Mortgage Foreclosure Process

  • Day 1 – First of Month

    Your monthly mortgage payment is due on the first day of the month. You cannot make the payment.​

  • Day 10 to 15 – Middle of Month

    Depending on your lender terms of your loan, your loan becomes late on either the 10th or 15th day of the month. At this point, you owe your monthly payment and also a late charge. The lender receives computer notification that you have missed your payment and a automated late notice is usually sent out to you by mail. In addition, the lender will attempt to call at all available phone numbers listed on your loan you concerning your payment.​

  • Day 31 – First of Next Month

    You are now into the second month in which you have not made a payment. The Lender Collection Department is notified and you receive more calls. Your credit report is now showing a mortgage deficiency.

    (30 Day Notice) = clock ticking

  • Day 45 to 60 – Middle of Month

    You will receive a notice from the lender that you are in “Breach of Contract” and that you have 30 days to cure your late payments and bring them up to date. At Day 60, your credit report shows that you are 60 days late.

  • Day 90 – Beginning of Month

    If no payments have been made, foreclosure proceedings may start. A”Notice of Default” is filed with your county. A sheriff or process server will attempt to serve you personally first and then you will be notified by the notice by Certified Mail, Return Receipt. Now you have 90 days to cure the default. Normally, You will no longer receive any correspondence from the lender. You are left to your own actions.

    Most people start to panic here.

    What Alternative Solutions are available?

  • Day 180 – Three Months Later

    At this point, you may receive the Notice of Foreclosure Sale. You may find a notice taped to your front door. It might be published in the local newspaper. The Notice will state the location, date and time that your home will be sold at auction. It will give you a phone number to call to attempt to reinstate your loan. This can only be done by paying the past due amount, including legal fees and costs, or by refinancing.

  • Day 201 – Three Weeks Later

    At this point or any time thereafter, your home will be auctioned at the local courthouse. Either a person will buy it or it will be owned by the lender.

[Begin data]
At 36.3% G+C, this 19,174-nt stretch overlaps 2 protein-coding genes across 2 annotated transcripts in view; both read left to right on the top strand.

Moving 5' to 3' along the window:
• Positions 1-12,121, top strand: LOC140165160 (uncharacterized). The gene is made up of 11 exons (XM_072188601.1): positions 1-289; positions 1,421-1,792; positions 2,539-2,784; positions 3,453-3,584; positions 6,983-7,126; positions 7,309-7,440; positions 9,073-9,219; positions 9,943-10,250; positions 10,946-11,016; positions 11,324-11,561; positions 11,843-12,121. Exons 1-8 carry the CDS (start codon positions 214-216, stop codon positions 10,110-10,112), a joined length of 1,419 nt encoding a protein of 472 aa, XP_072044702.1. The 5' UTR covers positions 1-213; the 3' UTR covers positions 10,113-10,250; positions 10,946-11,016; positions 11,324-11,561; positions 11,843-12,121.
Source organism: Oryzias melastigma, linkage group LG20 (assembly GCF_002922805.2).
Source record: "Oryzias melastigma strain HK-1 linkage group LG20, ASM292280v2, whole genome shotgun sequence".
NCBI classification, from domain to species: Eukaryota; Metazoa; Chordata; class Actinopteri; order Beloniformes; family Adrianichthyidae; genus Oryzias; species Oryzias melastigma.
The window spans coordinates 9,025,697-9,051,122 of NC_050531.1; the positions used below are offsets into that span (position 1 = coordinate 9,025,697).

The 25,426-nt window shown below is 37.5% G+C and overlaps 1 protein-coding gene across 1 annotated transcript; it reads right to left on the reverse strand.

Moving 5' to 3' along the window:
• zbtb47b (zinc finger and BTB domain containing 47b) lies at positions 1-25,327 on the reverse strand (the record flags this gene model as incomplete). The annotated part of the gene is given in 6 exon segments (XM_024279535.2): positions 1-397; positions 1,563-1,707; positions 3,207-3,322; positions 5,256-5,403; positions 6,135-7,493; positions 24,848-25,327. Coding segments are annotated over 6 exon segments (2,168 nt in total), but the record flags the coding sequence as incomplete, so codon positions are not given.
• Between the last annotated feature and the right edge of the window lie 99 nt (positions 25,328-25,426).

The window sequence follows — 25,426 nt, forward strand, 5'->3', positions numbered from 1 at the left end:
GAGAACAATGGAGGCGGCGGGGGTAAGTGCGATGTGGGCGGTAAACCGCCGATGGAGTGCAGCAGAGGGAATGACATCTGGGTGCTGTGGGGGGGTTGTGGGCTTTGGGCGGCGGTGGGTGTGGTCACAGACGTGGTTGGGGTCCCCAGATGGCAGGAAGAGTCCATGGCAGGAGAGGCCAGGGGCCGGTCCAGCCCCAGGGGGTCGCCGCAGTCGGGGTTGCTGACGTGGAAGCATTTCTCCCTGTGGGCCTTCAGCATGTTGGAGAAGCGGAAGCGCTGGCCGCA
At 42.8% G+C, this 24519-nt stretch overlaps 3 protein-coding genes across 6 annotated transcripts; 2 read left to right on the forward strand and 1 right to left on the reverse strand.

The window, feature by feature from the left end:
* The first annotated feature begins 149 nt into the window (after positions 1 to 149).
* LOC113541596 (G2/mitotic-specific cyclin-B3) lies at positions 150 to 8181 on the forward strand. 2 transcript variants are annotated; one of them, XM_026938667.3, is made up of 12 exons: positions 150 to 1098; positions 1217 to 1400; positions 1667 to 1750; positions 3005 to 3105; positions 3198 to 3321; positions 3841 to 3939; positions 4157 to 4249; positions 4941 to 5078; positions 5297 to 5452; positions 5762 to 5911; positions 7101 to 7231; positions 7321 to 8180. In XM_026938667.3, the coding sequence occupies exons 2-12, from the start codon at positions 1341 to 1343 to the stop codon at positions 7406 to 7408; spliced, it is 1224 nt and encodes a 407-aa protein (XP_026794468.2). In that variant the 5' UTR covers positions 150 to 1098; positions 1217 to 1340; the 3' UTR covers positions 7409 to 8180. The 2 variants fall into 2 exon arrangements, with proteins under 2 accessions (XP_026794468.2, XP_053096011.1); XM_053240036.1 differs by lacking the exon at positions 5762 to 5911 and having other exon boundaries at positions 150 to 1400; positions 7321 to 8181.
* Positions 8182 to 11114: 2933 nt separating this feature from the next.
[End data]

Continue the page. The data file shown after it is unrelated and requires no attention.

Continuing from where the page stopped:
Quick Facts

  • Judicial Foreclosure Available: Yes
  • Non-Judicial Foreclosure Available: No
  • Primary Security Instrument: Mortgage
  • Timeline: Typically 210 days
  • Right of Redemption: No
  • Deficiency Judgments Allowed: Yes

Lenders in Illinois have a number of options available to them to foreclose on a mortgage in default.

Judicial Foreclosure

A notice of the lenders intent to foreclose must be given to the borrower, and any other person entitled by Illinois statutes to receive notice, at least thirty (30) days prior to the courts judgment of foreclosure.

If the court finds in favor of the lender and issues a notice of sale, the sale will be conducted on the terms and conditions specified in the notice of sale, provided they meet the minimum standards provided in the Illinois Statutes.

The sheriff or any judge within the county where the property is located may conduct the sale. The borrower has no rights of redemption after the foreclosure sale.

Deed in Lieu of Foreclosure

If the borrower has defaulted on the mortgage and the lender agrees, the borrower may simply give the deed to the lender and his interests in the property securing the deed will be terminated. If the lender agrees and accepts the deed, they may not seek to obtain a deficiency judgment against the borrower at any time afterward.

Consent Foreclosure

In this type of foreclosure, the court enters a judgment satisfying the mortgage by giving absolute title to the property secured by the mortgage to the lender. The borrower has no rights of redemption after this type of foreclosure judgment has been rendered and the lender may not file for a deficiency judgment.

Lenders may also foreclose on a mortgage in default by using the common law strict foreclosure method, but Illinois law does not permit non-judicial power of sale foreclosures.